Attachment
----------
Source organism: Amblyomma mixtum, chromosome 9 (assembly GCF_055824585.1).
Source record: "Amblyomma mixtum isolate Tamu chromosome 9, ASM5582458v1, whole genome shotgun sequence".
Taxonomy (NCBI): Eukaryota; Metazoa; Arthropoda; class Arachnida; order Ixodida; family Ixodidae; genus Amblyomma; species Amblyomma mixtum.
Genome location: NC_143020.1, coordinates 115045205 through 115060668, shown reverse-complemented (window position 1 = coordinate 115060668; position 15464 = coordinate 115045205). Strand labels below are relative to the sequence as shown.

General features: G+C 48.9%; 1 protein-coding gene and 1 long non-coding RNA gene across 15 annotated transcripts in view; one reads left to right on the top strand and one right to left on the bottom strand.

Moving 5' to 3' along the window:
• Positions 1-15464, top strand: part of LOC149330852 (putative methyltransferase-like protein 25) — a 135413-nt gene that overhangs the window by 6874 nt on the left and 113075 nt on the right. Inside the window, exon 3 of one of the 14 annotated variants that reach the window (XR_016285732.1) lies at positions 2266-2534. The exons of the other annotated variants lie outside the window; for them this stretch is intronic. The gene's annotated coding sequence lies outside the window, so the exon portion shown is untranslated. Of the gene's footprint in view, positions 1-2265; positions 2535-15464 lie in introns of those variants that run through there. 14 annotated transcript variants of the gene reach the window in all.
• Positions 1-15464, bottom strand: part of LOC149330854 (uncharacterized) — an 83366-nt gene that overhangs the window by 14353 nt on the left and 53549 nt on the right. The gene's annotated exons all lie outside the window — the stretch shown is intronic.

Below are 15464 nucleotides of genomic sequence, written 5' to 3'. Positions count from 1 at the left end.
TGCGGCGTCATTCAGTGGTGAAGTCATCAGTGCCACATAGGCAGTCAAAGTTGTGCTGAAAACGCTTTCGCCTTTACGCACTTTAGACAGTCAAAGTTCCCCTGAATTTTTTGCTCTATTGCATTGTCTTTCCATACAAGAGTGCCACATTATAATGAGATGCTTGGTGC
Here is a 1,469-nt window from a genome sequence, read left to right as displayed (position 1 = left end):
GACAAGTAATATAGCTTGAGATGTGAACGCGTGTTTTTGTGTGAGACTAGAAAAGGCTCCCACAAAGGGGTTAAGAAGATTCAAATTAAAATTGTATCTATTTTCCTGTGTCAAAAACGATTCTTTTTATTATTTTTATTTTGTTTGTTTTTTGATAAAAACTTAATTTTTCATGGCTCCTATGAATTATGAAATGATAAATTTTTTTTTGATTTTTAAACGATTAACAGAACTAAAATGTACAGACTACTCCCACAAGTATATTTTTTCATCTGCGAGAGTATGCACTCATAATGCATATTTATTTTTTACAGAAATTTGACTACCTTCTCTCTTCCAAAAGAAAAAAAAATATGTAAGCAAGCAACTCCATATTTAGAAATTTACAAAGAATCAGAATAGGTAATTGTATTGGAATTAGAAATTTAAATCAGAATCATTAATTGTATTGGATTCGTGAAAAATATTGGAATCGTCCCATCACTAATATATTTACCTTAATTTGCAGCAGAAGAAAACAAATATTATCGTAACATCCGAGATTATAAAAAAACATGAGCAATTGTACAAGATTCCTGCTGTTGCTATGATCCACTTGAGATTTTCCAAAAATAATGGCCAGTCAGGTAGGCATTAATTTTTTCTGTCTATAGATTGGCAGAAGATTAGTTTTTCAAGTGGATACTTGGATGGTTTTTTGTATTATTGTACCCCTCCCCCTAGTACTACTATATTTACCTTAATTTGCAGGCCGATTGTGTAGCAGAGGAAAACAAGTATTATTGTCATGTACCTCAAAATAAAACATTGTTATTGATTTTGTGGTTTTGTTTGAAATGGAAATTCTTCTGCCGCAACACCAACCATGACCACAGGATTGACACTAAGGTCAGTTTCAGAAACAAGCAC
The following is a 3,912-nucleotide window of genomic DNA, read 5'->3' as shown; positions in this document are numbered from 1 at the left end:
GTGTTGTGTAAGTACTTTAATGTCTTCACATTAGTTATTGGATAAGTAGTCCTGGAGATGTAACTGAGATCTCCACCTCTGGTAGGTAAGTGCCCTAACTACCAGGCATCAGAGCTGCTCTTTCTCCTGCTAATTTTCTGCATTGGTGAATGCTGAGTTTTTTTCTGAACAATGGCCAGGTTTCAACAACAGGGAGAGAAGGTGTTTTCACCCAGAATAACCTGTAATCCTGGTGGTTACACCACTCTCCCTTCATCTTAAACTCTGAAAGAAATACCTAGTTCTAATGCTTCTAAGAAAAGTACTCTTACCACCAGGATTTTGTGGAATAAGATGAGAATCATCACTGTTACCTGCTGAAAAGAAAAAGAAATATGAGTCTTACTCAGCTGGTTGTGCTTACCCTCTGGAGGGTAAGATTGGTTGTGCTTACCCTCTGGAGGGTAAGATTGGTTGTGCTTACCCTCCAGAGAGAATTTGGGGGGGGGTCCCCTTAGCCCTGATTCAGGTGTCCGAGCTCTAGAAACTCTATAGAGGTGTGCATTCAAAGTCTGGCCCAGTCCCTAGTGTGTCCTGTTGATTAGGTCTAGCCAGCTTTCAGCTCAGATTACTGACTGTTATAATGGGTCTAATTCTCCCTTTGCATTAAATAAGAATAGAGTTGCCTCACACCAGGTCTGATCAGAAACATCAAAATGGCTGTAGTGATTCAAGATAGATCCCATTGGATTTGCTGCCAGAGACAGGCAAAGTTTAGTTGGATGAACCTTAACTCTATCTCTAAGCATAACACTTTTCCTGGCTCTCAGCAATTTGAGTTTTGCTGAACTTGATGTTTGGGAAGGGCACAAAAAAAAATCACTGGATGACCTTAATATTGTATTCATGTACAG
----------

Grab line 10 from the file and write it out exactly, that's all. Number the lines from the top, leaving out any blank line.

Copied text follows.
TGCGGCGTCATTCAGTGGTGAAGTCATCAGTGCCACATAGGCAGTCAAAGTTGTGCTGAAAACGCTTTCGCCTTTACGCACTTTAGACAGTCAAAGTTCCCCTGAATTTTTTGCTCTATTGCATTGTCTTTCCATACAAGAGTGCCACATTATAATGAGATGCTTGGTGC